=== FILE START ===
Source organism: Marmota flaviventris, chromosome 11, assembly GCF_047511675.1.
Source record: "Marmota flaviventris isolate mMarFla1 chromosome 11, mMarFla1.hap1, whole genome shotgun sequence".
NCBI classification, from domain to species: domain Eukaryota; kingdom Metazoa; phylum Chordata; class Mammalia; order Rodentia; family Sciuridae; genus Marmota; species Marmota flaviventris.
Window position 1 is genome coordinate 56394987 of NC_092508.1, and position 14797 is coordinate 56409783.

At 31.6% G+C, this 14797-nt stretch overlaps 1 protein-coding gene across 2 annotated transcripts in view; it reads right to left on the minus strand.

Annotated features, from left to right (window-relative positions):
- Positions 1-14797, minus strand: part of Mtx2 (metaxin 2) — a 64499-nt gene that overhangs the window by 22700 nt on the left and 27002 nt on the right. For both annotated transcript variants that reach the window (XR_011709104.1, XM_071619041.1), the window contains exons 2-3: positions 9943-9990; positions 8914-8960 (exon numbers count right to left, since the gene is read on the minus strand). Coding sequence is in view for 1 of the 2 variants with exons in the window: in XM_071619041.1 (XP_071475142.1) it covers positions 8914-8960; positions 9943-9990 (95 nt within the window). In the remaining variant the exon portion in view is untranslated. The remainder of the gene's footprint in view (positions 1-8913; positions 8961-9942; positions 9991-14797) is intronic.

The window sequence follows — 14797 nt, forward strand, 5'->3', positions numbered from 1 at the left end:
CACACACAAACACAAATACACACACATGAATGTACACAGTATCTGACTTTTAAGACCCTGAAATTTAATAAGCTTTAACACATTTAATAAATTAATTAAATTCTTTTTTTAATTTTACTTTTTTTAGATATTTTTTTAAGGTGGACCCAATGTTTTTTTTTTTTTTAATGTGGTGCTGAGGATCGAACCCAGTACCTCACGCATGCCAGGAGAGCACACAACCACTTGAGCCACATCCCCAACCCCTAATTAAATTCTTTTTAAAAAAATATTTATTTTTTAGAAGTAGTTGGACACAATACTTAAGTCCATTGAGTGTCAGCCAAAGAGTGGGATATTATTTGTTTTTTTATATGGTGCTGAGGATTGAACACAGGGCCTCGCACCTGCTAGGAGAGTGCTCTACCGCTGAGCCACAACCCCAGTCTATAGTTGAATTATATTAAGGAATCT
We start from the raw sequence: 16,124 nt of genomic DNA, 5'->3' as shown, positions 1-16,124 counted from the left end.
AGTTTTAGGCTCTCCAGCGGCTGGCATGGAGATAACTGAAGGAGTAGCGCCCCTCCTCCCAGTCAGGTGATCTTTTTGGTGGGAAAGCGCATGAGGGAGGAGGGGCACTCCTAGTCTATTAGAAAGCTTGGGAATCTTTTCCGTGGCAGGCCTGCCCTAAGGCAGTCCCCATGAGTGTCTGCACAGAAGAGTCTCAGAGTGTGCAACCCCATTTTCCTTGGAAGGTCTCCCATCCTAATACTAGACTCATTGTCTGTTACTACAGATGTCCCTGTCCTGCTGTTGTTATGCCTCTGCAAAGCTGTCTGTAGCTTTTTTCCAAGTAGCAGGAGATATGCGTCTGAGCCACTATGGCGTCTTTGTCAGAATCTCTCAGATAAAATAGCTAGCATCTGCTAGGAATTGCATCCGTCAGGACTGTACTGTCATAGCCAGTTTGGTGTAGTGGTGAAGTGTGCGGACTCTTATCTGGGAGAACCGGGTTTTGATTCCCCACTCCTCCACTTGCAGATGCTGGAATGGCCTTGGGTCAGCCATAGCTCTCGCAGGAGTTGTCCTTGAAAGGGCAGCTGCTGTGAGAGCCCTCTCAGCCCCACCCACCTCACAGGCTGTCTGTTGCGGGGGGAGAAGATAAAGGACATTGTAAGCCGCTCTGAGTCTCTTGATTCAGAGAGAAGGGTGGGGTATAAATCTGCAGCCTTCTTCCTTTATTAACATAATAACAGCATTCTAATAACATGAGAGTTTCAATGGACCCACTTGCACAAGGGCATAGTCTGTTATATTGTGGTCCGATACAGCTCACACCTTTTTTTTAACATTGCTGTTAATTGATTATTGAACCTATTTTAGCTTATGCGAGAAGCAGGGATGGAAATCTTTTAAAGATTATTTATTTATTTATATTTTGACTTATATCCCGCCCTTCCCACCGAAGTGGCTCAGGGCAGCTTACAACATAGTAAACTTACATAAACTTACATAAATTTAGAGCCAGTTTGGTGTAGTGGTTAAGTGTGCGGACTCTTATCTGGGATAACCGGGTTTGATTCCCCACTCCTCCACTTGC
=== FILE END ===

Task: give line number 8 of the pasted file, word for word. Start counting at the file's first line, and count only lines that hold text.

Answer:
The window sequence follows — 14797 nt, forward strand, 5'->3', positions numbered from 1 at the left end: